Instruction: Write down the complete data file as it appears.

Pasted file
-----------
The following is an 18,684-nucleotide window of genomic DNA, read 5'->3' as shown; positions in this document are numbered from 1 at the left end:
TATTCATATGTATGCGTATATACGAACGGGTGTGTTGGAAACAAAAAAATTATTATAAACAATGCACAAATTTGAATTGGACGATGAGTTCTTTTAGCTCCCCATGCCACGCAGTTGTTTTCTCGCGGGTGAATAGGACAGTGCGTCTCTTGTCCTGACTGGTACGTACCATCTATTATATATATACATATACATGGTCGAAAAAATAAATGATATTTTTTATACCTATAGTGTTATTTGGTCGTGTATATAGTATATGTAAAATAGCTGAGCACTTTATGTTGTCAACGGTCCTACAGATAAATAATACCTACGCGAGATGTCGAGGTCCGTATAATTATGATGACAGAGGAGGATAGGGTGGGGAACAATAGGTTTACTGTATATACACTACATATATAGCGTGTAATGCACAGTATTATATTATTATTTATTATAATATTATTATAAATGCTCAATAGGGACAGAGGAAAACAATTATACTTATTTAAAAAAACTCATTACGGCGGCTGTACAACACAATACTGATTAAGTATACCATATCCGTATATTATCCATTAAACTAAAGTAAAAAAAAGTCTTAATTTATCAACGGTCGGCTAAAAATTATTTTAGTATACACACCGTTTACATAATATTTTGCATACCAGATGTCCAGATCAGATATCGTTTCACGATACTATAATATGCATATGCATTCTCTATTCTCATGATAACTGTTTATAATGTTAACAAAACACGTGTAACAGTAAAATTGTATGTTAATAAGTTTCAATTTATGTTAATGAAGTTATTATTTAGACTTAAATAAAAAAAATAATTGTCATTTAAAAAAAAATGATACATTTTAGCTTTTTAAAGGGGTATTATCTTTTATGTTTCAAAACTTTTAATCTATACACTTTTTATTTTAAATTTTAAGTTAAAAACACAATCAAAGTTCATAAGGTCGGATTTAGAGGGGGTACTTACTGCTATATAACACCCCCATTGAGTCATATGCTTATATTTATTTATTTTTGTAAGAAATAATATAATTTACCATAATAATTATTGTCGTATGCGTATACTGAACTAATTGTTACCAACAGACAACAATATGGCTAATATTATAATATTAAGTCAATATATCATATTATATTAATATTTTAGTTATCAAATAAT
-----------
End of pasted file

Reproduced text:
The following is an 18,684-nucleotide window of genomic DNA, read 5'->3' as shown; positions in this document are numbered from 1 at the left end:
TATTCATATGTATGCGTATATACGAACGGGTGTGTTGGAAACAAAAAAATTATTATAAACAATGCACAAATTTGAATTGGACGATGAGTTCTTTTAGCTCCCCATGCCACGCAGTTGTTTTCTCGCGGGTGAATAGGACAGTGCGTCTCTTGTCCTGACTGGTACGTACCATCTATTATATATATACATATACATGGTCGAAAAAATAAATGATATTTTTTATACCTATAGTGTTATTTGGTCGTGTATATAGTATATGTAAAATAGCTGAGCACTTTATGTTGTCAACGGTCCTACAGATAAATAATACCTACGCGAGATGTCGAGGTCCGTATAATTATGATGACAGAGGAGGATAGGGTGGGGAACAATAGGTTTACTGTATATACACTACATATATAGCGTGTAATGCACAGTATTATATTATTATTTATTATAATATTATTATAAATGCTCAATAGGGACAGAGGAAAACAATTATACTTATTTAAAAAAACTCATTACGGCGGCTGTACAACACAATACTGATTAAGTATACCATATCCGTATATTATCCATTAAACTAAAGTAAAAAAAAGTCTTAATTTATCAACGGTCGGCTAAAAATTATTTTAGTATACACACCGTTTACATAATATTTTGCATACCAGATGTCCAGATCAGATATCGTTTCACGATACTATAATATGCATATGCATTCTCTATTCTCATGATAACTGTTTATAATGTTAACAAAACACGTGTAACAGTAAAATTGTATGTTAATAAGTTTCAATTTATGTTAATGAAGTTATTATTTAGACTTAAATAAAAAAAATAATTGTCATTTAAAAAAAAATGATACATTTTAGCTTTTTAAAGGGGTATTATCTTTTATGTTTCAAAACTTTTAATCTATACACTTTTTATTTTAAATTTTAAGTTAAAAACACAATCAAAGTTCATAAGGTCGGATTTAGAGGGGGTACTTACTGCTATATAACACCCCCATTGAGTCATATGCTTATATTTATTTATTTTTGTAAGAAATAATATAATTTACCATAATAATTATTGTCGTATGCGTATACTGAACTAATTGTTACCAACAGACAACAATATGGCTAATATTATAATATTAAGTCAATATATCATATTATATTAATATTTTAGTTATCAAATAAT